The Excellence in Education Award is presented to an individual who has improved the field of education and/or the way students are served.
The Addis Award recognizes a NACAC member who has provided the association with unique and outstanding service.
The Wilson Award is presented to a NACAC member who, over a period of years, has performed outstanding service to our profession.
2008 Gayle C. Wilson Award Recipient
What were your thoughts or feelings when you learned you had been chosen to receive a NACAC Award? "I certainly know most of the former recipients, and I have been a tremendous admirer of their extraordinary contributions to the profession. To be considered in the same category as them, was a humbling experience. Perhaps the one person I admired the most is Gayle Wilson. Wilson was also a Michigan man, but more importantly, his dedication to "preserving the dream of American youths through informing and counseling students, parents, teachers, and many others about the value of higher education,” inspired me to attempt to follow in his footsteps."
1996 Addis and 1997 Muir Award Recipient
Mary Lee Hoganson
At the end of a long career, being able to look back and realize my work was of significance, beyond my school or even my state association, gives me a great sense of accomplishment. I have nominated others for this and other NACAC awards. I am delighted to see their work recognized, as well.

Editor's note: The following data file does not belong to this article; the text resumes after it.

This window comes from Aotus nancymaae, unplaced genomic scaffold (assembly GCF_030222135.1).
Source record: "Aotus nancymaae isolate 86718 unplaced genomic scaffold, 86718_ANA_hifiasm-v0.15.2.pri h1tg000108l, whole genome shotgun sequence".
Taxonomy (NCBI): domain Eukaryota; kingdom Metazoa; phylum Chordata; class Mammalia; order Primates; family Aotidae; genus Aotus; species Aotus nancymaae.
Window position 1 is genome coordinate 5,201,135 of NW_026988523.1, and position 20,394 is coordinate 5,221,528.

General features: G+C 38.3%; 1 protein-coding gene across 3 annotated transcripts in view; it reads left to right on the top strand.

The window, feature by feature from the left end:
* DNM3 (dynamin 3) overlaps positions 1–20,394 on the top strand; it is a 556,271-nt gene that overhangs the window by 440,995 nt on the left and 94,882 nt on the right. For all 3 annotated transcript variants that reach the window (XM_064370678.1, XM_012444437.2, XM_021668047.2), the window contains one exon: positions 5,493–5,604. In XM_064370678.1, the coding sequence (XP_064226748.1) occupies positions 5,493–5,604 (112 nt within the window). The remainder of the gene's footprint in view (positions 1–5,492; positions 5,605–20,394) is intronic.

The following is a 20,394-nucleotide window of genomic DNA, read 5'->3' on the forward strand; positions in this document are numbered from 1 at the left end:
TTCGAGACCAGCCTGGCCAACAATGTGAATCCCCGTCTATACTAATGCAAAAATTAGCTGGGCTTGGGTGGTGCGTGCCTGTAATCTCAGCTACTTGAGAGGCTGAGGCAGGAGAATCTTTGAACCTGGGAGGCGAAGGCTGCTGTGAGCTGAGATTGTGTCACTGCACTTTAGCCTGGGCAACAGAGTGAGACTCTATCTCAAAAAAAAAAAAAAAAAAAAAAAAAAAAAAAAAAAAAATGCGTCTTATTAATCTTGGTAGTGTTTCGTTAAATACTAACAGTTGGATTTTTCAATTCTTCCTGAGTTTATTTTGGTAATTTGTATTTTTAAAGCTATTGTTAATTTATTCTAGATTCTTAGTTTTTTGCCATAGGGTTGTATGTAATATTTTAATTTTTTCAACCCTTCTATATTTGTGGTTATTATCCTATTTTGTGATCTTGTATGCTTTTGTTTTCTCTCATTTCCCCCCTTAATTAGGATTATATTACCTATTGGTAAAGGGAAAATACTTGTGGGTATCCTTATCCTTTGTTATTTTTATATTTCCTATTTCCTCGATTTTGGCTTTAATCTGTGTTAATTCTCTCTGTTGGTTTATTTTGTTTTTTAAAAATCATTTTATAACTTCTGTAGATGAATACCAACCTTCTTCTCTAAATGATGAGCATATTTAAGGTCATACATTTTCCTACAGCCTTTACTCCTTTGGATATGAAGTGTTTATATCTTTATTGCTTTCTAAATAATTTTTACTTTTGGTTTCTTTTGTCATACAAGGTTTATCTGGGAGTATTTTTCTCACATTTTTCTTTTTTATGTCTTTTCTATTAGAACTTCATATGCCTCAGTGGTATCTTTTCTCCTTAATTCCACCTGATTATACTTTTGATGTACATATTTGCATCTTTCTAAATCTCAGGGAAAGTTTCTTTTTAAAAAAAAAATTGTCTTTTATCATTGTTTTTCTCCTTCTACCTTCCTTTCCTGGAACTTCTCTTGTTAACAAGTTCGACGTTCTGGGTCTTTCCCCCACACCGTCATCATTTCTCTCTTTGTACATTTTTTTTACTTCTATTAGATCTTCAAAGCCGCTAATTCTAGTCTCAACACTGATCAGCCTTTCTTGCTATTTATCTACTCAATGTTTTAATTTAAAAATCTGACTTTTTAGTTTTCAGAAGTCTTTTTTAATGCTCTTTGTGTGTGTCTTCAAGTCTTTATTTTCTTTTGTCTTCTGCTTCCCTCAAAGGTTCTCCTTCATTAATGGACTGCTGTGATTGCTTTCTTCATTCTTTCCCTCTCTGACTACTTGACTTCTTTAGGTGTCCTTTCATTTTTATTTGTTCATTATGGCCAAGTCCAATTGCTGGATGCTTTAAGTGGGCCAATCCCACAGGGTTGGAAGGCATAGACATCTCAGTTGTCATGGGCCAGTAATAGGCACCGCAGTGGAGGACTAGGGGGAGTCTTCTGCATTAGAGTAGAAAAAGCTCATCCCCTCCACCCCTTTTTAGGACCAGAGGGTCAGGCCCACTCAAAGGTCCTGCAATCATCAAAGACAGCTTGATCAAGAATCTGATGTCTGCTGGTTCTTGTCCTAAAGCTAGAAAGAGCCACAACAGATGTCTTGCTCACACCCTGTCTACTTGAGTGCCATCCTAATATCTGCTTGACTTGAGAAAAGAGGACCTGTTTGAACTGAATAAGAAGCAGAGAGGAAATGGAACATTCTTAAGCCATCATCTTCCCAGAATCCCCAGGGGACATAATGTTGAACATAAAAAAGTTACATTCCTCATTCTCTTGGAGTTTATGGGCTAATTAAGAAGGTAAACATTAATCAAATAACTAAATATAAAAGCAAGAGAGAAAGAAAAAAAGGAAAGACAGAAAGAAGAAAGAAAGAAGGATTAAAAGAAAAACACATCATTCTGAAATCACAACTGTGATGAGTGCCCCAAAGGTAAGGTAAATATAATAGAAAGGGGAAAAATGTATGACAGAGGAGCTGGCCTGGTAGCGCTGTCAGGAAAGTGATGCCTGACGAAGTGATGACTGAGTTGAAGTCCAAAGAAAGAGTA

The Importance of the NACAC Awards
Previous award winners and leaders in the profession encourage members to nominate their colleagues for recognition through the NACAC Awards.
Recognizing professionals in the educational arena is very important. Educators, and especially counselors, rarely get acknowledged for their best practices. So having your peers recognize you for your good works motivates you to go back and continue serving students and families. It also encourages others to strive, do their best and become better practitioners.
I believe that awards such as NACAC’s Wilson and Addis Awards allow the profession to shine light on what we can accomplish if we put our minds to it. It is not so much the individual that is honored, but the endeavors of a lifetime of service to students and the profession that are highlighted. All professions need exemplars to help shine a light on the path not yet trodden by our colleagues who are still in the act of “becoming.” Awards offer one ingredient to the sustainability of our profession.
I feel association awards are important in providing a historical perspective for an organization. They encourage members to strive to improve why and how the organization does its business by reflecting on the actions and motivations of members who they perceive to have made a difference.